Antarctica’s vast Thwaites glacier, which could push up global sea levels by half a metre because of its melting ice, is “in trouble”, according to scientists.
For the first time, experts assessed the glacier’s critical grounding line – where ice first protrudes into the sea – thanks to a 13ft torpedo-shaped robot lowered through half a kilometre of ice.
They detected a critical point in Thwaites’ chaotic breakup, “where it’s melting so quickly there, there’s just material streaming out of the glacier,” said robot creator and polar scientist Britney Schmidt of Cornell University, New York.
But there was also some good news, as the underwater area the scientists investigated was melting much slower than they expected.
Using the “Icefin” robot, lowered down a 587m deep hole blasted by a hot water jet, they detected crevasses fracturing the ice, which are even more damaging than melting.
“That’s how the glacier is falling apart. It’s not thinning and going away. It shatters,” said Ms Schmidt, lead author of one of two studies published yesterday in the peer-reviewed journal Nature.
That fracturing “potentially accelerates the overall demise of that ice shelf,” said Paul Cutler, the Thwaites program director for the National Science Foundation who returned from the ice last week.
“It’s eventual mode of failure may be through falling apart.”
The Britain-sized glacier has been nicknamed the “Doomsday Glacier” because its melt could eventually drive up sea levels by 65cm, though that’s expected to take hundreds of years.
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Thwaites is being melted primarily from beneath, where warm water is eating away at the underside in a process called “basal melting,” explained Peter Davis, an oceanographer at British Antarctic Survey and a lead author of one of the studies.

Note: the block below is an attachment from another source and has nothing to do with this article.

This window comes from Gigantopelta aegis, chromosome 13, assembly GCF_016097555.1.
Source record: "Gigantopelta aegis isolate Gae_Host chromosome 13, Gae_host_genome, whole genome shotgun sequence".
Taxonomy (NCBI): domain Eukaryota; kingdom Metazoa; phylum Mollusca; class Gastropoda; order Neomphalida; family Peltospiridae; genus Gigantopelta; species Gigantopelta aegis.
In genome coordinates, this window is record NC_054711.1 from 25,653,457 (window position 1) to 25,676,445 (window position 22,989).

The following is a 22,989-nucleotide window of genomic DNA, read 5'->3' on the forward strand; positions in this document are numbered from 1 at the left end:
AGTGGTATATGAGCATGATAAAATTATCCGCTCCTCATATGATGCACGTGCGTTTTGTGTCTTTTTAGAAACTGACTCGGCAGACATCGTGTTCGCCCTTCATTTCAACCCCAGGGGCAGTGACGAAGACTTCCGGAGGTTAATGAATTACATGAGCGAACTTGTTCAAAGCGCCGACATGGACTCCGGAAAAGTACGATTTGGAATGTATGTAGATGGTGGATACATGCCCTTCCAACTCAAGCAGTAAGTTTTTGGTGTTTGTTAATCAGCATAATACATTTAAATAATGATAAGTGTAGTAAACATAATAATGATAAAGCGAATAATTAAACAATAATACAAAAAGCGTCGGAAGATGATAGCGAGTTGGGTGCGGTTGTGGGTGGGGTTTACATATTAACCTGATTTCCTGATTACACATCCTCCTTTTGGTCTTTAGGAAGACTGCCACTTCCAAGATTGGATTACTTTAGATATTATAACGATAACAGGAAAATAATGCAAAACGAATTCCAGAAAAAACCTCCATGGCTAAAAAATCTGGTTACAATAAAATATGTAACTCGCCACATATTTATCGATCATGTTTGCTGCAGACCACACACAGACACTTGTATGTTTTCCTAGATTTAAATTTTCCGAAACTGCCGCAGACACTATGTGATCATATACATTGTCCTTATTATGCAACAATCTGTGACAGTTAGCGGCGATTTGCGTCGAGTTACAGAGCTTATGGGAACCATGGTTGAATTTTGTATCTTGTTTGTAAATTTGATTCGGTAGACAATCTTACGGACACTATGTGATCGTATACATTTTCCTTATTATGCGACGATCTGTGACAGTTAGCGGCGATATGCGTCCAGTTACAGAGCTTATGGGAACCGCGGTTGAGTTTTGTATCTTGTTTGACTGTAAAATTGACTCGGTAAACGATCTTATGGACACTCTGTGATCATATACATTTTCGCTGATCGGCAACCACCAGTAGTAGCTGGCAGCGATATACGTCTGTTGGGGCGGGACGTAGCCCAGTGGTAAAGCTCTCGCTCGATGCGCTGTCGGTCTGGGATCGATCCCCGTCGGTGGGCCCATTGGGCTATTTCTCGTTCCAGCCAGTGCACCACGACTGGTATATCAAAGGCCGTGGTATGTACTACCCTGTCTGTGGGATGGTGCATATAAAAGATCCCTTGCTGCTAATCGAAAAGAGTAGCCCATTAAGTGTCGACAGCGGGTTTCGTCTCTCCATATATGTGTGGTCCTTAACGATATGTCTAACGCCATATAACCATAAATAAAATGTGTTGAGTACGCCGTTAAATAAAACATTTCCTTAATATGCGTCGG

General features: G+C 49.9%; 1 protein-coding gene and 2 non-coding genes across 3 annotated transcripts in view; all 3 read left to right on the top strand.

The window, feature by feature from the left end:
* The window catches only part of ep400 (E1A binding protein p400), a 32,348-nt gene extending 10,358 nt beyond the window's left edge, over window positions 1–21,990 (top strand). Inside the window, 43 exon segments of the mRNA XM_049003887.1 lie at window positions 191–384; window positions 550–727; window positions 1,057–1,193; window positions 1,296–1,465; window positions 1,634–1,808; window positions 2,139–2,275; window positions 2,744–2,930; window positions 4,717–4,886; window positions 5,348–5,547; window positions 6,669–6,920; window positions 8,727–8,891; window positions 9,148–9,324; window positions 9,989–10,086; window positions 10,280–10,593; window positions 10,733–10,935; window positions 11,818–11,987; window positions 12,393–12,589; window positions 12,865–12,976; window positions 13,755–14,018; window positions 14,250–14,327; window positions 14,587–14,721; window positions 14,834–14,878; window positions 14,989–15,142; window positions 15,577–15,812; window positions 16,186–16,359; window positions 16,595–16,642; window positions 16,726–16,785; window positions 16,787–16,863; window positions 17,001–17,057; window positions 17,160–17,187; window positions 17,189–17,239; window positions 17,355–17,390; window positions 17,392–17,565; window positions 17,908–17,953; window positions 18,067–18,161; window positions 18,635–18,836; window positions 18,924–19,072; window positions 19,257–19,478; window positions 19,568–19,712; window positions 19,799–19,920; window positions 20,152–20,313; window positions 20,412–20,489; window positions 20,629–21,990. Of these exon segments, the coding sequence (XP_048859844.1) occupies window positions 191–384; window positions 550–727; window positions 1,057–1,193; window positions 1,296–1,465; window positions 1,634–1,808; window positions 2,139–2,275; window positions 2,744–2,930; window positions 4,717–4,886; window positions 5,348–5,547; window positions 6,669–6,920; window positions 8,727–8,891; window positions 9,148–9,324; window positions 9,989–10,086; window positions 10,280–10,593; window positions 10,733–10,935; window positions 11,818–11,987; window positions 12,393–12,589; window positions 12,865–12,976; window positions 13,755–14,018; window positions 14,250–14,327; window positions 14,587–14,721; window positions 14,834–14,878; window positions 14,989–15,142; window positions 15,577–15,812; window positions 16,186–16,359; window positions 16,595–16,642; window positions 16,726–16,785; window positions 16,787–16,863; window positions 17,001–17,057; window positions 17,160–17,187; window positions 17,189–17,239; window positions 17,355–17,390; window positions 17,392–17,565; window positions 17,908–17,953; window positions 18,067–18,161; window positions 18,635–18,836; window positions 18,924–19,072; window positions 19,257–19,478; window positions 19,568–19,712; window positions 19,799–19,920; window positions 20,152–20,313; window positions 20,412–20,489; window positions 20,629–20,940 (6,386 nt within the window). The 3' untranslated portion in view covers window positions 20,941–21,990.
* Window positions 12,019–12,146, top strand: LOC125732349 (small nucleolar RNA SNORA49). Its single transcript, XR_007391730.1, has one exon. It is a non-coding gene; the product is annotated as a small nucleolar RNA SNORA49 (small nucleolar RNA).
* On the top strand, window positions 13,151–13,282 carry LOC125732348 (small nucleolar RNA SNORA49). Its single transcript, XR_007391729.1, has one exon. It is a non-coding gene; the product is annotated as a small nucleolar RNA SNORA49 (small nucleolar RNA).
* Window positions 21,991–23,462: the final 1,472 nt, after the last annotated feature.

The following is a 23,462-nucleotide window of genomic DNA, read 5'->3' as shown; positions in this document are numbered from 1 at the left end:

“Our results are unexpected, but the glacier is still in trouble,” Mr Davis said.
“If an ice shelf and a glacier is in balance, the ice coming off the continent will match the amount of ice being lost through melting and iceberg calving. What we have found is that despite small amounts of melting there is still rapid glacier retreat, so it seems that it doesn’t take a lot to push the glacier out of balance.”
The glacier retreating – whereby ice breaks off into the sea – is a more severe problem than the melt, Mr Davis said.
The more the glacier breaks up or retreats, the more ice floats in water, displacing water levels like an ice cube in a glass of water.
Worse still is the findings that come from the more stable, larger, eastern part of the glacier.
Researchers couldn’t safely land a plane and drill a hole in the ice in the main trunk, which is breaking up much faster.
“Thwaites is a rapidly changing system, much more rapidly changing than when we started this work five years ago and even since we were in the field three years ago,” said Oregon State University ice researcher Erin Pettit, who wasn’t part of either study.
“I am definitely expecting the rapid change to continue and accelerate over the next few years.”
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